I have never fired a 50 cal sniper rifle, but would love to. Posted by: Carl at August PM The M shouldn't be included in comments about a sniper rifle.

Tue, Aug. 14th, 2007 02:06 pm (UTC)
tlekas: Timing?

What was the time between each photo?

I own a Flint lock and I have gone hunting with it. When firing it I notice the flash but I can't tell from my position how big it is. I am focused on the front sight and trying to hold steady because there is always a significant amount of time between pulling the trigger and when the ball finally leaves the muzzle with these things.

I don't teach the NRA Muzzle Loading Rifle course but I have a friend who does. Would it be OK to point him to this image for use in the course?

Tue, Aug. 14th, 2007 03:32 pm (UTC)
olegvolk: Re: Timing?

Not sure about the timing. I took quite a few photos to get these. My camera only runs at 3fps and this was in low light, too.

You are welcome to use these for the muzzle loading course...a photo credit with the site URL would be much appreciated.

Tue, Aug. 14th, 2007 11:07 pm (UTC)
(Anonymous): Musket Safety

For another illustration of muskets' supposed "safety" it may be instructive to go to a military museum that has an exhibit on military medicine. I saw one such at the museum of the Gettysburg Battlefield Memorial Park in Pennsylvania. (For students of non-U.S. history: summer of 1863, major battle, massive casualties on both sides) It is possible to get wounded with a modern rifle or pistol round and, barring damage to major organs, recover to full health. With a big, slow-moving lead ball anything more than a scratch meant pulverized flesh, bone smashed to splinters, probable amputation if possible -- there is no comparison.

Перевод: еще одну иллюстрацию мнимой "безопасности" мушкетов стоит пойти в военный музей, содержащий экспонаты на тему военной медицины. Я видел такое в музее мемориального парка на поле битвы при Геттисберге в Пеннсильвании(лето 1863-го года, крупное сражение, много убитых и раненых с обеих сторон -- если кто-то не ту историю учил). Современный патрон теоретически способен нанести рану, от которой можно полностью выздороветь если не задеты важные ограны. А большие, медленно летящие мушкетные пули наносят -- если не всего лишь царапину -- тяжелые ранения с измельченной мышечной тканью и раздробленными костями. Никакого сравнения нет.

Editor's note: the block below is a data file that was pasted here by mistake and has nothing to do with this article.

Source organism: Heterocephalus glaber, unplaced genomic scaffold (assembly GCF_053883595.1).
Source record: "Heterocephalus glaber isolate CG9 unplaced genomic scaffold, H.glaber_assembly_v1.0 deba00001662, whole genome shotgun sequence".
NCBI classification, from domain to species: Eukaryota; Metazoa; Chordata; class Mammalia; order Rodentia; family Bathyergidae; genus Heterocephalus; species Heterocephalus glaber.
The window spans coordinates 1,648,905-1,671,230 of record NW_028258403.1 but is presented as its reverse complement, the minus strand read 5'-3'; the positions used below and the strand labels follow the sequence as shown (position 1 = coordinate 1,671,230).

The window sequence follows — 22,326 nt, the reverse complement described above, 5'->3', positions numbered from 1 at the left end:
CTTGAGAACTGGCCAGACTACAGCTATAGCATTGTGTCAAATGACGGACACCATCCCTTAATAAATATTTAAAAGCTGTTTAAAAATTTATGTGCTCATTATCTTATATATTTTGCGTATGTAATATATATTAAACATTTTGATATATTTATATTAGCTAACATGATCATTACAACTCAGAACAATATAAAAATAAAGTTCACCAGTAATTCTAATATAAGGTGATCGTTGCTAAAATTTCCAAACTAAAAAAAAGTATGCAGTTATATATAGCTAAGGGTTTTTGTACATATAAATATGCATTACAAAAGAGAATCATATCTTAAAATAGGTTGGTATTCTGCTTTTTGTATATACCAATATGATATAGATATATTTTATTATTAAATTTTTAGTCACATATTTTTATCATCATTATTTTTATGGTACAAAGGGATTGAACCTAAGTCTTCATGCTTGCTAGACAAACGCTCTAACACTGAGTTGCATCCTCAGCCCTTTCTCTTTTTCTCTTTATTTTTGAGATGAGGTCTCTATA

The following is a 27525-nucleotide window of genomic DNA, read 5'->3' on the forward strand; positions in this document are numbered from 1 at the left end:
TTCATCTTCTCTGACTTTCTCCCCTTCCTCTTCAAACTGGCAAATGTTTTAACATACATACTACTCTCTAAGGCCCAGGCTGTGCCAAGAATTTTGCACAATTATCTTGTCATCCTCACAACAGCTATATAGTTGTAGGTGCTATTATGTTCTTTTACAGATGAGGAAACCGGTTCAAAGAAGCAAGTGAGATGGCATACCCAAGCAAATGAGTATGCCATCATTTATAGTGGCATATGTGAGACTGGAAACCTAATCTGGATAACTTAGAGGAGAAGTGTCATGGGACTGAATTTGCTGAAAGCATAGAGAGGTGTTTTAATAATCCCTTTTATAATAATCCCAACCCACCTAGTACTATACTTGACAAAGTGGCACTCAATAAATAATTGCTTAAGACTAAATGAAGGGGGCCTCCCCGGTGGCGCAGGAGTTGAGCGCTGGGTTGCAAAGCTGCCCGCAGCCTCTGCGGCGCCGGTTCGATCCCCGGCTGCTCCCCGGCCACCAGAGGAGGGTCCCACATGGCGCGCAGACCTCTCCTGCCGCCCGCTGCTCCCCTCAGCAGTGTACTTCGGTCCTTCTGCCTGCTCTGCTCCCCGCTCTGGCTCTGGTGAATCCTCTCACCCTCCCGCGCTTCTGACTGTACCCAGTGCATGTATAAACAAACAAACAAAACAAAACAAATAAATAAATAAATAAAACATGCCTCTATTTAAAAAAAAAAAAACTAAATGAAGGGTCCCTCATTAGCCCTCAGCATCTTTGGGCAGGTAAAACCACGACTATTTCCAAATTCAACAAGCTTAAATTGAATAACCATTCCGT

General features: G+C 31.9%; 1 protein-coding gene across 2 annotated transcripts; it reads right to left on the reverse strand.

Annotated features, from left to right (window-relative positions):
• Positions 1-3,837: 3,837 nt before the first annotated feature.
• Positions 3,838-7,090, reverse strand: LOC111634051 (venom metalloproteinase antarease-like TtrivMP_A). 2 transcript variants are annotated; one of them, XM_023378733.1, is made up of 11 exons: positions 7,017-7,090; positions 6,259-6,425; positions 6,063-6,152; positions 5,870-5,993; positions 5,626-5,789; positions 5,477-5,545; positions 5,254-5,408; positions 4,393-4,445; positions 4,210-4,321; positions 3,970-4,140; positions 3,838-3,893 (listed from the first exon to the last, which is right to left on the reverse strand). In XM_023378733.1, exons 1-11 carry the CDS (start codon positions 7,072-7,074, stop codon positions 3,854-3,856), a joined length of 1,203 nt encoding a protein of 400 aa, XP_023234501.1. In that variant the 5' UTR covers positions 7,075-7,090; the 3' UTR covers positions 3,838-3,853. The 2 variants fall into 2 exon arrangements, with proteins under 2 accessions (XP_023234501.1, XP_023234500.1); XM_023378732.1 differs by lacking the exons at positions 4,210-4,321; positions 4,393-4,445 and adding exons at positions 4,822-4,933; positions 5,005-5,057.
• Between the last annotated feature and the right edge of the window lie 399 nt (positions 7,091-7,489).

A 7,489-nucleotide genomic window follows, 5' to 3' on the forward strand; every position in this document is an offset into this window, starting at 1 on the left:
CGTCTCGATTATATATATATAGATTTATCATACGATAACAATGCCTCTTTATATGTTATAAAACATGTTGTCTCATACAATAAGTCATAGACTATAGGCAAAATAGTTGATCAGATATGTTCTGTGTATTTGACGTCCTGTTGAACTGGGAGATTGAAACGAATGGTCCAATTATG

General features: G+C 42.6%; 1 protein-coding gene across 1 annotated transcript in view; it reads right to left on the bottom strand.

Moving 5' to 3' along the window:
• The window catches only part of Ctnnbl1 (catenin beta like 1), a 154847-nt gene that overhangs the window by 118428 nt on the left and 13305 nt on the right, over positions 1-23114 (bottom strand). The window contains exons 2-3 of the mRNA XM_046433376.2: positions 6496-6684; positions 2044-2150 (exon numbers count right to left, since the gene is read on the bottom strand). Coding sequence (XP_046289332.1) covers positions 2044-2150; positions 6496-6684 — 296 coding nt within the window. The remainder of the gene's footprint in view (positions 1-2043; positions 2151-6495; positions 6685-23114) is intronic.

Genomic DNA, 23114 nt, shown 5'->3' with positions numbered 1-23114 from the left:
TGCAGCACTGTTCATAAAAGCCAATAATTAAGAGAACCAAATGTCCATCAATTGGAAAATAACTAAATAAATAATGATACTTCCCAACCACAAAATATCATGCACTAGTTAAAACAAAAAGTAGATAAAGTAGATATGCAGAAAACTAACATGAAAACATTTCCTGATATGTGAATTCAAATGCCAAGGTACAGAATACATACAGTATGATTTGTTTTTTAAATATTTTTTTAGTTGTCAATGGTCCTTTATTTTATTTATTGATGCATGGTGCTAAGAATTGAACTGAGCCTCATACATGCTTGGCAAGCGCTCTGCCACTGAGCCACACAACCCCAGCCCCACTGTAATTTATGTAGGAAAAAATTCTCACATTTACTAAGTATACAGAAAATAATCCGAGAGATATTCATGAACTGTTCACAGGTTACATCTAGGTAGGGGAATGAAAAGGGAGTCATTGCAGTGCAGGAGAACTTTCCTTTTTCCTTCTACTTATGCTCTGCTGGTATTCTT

Gene K. (blog) (http://geneandjen.com/cgi-bin/cblog)

Wed, Aug. 15th, 2007 01:19 am (UTC)
3fgburner: Re: Musket Safety

Check the 17th C surgical stuff in the albums linked from my comment, above :-).

Fri, Aug. 17th, 2007 12:46 am (UTC)
(Anonymous): Chirurgery

Some things hurt just to think about. Back in the day, getting wounded was just the beginning of a fighting man's troubles, wasn't it?

Fri, Aug. 17th, 2007 01:06 am (UTC)
3fgburner: Re: Chirurgery

Depended a lot on time period, and who treated you. 16th and 17th C military surgeons were a lot better than the odd barber-surgeon or itinerant tooth-puller. In the 1500s, they're already using things like alcohol and vinegar on wounds. There's a drop in cleanliness and other standards in a lot of places, late 1700s - early 1800s. I'd rather be treated by Ambroise Paré (1510-1590) than some of the quacks in America in the 19th Century. Granted, university-trained doctors were better. However, there weren't any certifying bodies to speak of in the US at that time.

Sun, Aug. 19th, 2007 10:58 pm (UTC)
(Anonymous): Re: Chirurgery

You make a good point. It stands to reason that during and after the Renaissance nobles and professional soldiers would have wanted a proper doctor and not some quack to follow them on campaigns. I still suspect, however, that their services would not have been available to all troops. The professional doctors would have focused on the Landsknechts and so on, while casualties of ordinary levies would have been left for the corpse-robbers and the crows.

Wed, Aug. 15th, 2007 01:38 pm (UTC)
(Anonymous): flint-lock operation

Maybe you have said note TO anti gunners. But they wouldn't care anyway.